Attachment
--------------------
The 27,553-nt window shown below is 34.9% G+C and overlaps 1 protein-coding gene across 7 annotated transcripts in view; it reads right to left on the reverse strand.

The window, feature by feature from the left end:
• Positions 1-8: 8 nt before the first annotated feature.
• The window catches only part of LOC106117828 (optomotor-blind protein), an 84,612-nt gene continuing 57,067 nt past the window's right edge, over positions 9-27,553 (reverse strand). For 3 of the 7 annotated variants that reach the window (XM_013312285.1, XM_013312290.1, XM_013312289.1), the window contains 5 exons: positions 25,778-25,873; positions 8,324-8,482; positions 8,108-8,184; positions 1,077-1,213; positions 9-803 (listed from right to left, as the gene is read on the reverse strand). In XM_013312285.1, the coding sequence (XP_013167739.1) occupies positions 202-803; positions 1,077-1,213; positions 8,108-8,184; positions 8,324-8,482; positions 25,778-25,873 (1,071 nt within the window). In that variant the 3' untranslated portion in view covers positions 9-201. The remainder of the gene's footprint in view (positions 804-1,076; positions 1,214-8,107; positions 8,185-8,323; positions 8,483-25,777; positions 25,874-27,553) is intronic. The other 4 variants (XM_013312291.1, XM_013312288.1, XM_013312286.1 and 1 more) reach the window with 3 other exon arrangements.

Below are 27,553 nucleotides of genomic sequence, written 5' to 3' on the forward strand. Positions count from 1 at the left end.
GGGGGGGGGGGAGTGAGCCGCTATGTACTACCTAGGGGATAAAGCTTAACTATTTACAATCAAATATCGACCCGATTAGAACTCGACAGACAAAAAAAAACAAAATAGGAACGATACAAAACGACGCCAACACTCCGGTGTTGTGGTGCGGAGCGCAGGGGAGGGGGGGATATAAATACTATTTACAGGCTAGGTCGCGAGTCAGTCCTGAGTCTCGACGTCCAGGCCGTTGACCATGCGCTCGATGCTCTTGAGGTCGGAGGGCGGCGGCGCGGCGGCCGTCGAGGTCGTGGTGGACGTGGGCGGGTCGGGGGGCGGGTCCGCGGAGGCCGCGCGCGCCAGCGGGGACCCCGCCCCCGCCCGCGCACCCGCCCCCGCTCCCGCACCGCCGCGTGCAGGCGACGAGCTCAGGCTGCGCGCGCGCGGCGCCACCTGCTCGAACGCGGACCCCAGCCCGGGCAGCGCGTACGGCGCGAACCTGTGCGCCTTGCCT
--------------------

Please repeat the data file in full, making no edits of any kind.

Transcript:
The 27,553-nt window shown below is 34.9% G+C and overlaps 1 protein-coding gene across 7 annotated transcripts in view; it reads right to left on the reverse strand.

The window, feature by feature from the left end:
• Positions 1-8: 8 nt before the first annotated feature.
• The window catches only part of LOC106117828 (optomotor-blind protein), an 84,612-nt gene continuing 57,067 nt past the window's right edge, over positions 9-27,553 (reverse strand). For 3 of the 7 annotated variants that reach the window (XM_013312285.1, XM_013312290.1, XM_013312289.1), the window contains 5 exons: positions 25,778-25,873; positions 8,324-8,482; positions 8,108-8,184; positions 1,077-1,213; positions 9-803 (listed from right to left, as the gene is read on the reverse strand). In XM_013312285.1, the coding sequence (XP_013167739.1) occupies positions 202-803; positions 1,077-1,213; positions 8,108-8,184; positions 8,324-8,482; positions 25,778-25,873 (1,071 nt within the window). In that variant the 3' untranslated portion in view covers positions 9-201. The remainder of the gene's footprint in view (positions 804-1,076; positions 1,214-8,107; positions 8,185-8,323; positions 8,483-25,777; positions 25,874-27,553) is intronic. The other 4 variants (XM_013312291.1, XM_013312288.1, XM_013312286.1 and 1 more) reach the window with 3 other exon arrangements.

Below are 27,553 nucleotides of genomic sequence, written 5' to 3' on the forward strand. Positions count from 1 at the left end.
GGGGGGGGGGGAGTGAGCCGCTATGTACTACCTAGGGGATAAAGCTTAACTATTTACAATCAAATATCGACCCGATTAGAACTCGACAGACAAAAAAAAACAAAATAGGAACGATACAAAACGACGCCAACACTCCGGTGTTGTGGTGCGGAGCGCAGGGGAGGGGGGGATATAAATACTATTTACAGGCTAGGTCGCGAGTCAGTCCTGAGTCTCGACGTCCAGGCCGTTGACCATGCGCTCGATGCTCTTGAGGTCGGAGGGCGGCGGCGCGGCGGCCGTCGAGGTCGTGGTGGACGTGGGCGGGTCGGGGGGCGGGTCCGCGGAGGCCGCGCGCGCCAGCGGGGACCCCGCCCCCGCCCGCGCACCCGCCCCCGCTCCCGCACCGCCGCGTGCAGGCGACGAGCTCAGGCTGCGCGCGCGCGGCGCCACCTGCTCGAACGCGGACCCCAGCCCGGGCAGCGCGTACGGCGCGAACCTGTGCGCCTTGCCT